Monday, 8 August 2011
Breakfast at Tiffany's
I had never intended to read this book. I don’t read many romance stories particularly not popular ones made into movies starring Audrey Hepburn, however I saw my wife had put it on the pile of books to go to the charity shop and I rescued it. I agree with donating books to charity but at the same time I resent giving away books when they could belong in a beloved collection. I decided to give Breakfast at Tiffany’s a go to see what the fuss was about. I’m very glad I did.
The story isn’t a typical girl meets boy, boy messes it up, girl leaves town, boy catches up to her and patches things up before it’s too late. I think this is original for a romance story (even though it was written in the 50s) and not conventional at all. At the same time it is very accessible and not elitest. The narrator is a frustrated writer living in New York who meets a young girl named Holly who moves into the appartment below his. They form an unlikely friendship and soon the reader is caught up in the dizzying social complexities of Holly’s life with the narrator caught up in the middle of it.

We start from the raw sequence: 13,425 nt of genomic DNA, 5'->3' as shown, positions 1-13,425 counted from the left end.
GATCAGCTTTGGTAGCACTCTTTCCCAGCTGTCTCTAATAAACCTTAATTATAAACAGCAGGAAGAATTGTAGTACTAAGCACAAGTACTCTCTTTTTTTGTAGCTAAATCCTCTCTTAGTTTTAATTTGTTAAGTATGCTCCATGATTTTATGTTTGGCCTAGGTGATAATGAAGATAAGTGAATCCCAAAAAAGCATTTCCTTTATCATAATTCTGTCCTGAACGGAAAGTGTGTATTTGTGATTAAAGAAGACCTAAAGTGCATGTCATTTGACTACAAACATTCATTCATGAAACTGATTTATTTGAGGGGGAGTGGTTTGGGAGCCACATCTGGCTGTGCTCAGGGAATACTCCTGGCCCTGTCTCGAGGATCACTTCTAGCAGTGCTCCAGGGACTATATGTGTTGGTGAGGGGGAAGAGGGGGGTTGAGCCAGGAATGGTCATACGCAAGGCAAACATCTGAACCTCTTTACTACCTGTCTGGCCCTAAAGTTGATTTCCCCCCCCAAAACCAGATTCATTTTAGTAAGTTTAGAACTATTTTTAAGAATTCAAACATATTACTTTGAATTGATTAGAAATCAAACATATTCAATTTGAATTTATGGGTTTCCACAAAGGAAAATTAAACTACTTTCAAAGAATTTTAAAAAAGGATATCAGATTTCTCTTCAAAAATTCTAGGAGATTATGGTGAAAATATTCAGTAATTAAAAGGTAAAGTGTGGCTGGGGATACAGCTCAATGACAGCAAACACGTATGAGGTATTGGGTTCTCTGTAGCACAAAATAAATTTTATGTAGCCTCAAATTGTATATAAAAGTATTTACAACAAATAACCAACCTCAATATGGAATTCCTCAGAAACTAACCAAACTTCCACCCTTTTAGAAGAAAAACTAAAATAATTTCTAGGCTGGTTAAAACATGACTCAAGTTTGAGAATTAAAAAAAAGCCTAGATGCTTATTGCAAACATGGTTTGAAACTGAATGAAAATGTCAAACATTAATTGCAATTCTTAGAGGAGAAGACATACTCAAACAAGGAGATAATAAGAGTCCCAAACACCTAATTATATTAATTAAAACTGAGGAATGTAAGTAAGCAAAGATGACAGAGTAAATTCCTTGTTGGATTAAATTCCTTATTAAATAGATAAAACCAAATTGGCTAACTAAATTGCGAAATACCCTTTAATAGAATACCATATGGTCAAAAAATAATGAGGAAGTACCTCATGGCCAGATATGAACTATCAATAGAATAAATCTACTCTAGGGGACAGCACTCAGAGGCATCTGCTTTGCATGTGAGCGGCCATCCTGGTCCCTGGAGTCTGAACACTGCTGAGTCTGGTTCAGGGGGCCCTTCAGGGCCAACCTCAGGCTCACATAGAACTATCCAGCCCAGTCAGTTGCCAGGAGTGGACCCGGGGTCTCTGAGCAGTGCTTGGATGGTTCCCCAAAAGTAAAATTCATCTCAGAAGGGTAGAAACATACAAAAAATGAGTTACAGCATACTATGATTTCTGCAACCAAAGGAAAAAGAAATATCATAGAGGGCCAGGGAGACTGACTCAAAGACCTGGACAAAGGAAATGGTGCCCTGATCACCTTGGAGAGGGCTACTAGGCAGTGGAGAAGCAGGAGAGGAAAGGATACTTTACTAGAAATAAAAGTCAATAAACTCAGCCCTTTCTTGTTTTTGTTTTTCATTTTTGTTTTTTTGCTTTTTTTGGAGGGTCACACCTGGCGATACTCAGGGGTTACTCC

Most people know someone a little like Holly, attention seeking, a little fake, desperate to be liked and at the same time manipulative. Despite her faults she is a very likeable character and although not above spreading lies about someone to outshine them a pretty decent person and as the story progresses we learn more and more about her but not enough that her character becomes boring
Funny in places, sad in others it is a wonderful literary journey and a nice length too.
We don’t learn much about the narrator which is ironic as Holly describes him as being on the outside looking in on others lives but I still liked him as a character and the narration style of the book really works well.
The version of the book I own also includes three short stories House of Flowers, A Diamond Guitar and A Christmas Memory which were all very good.
Overall rating 5/5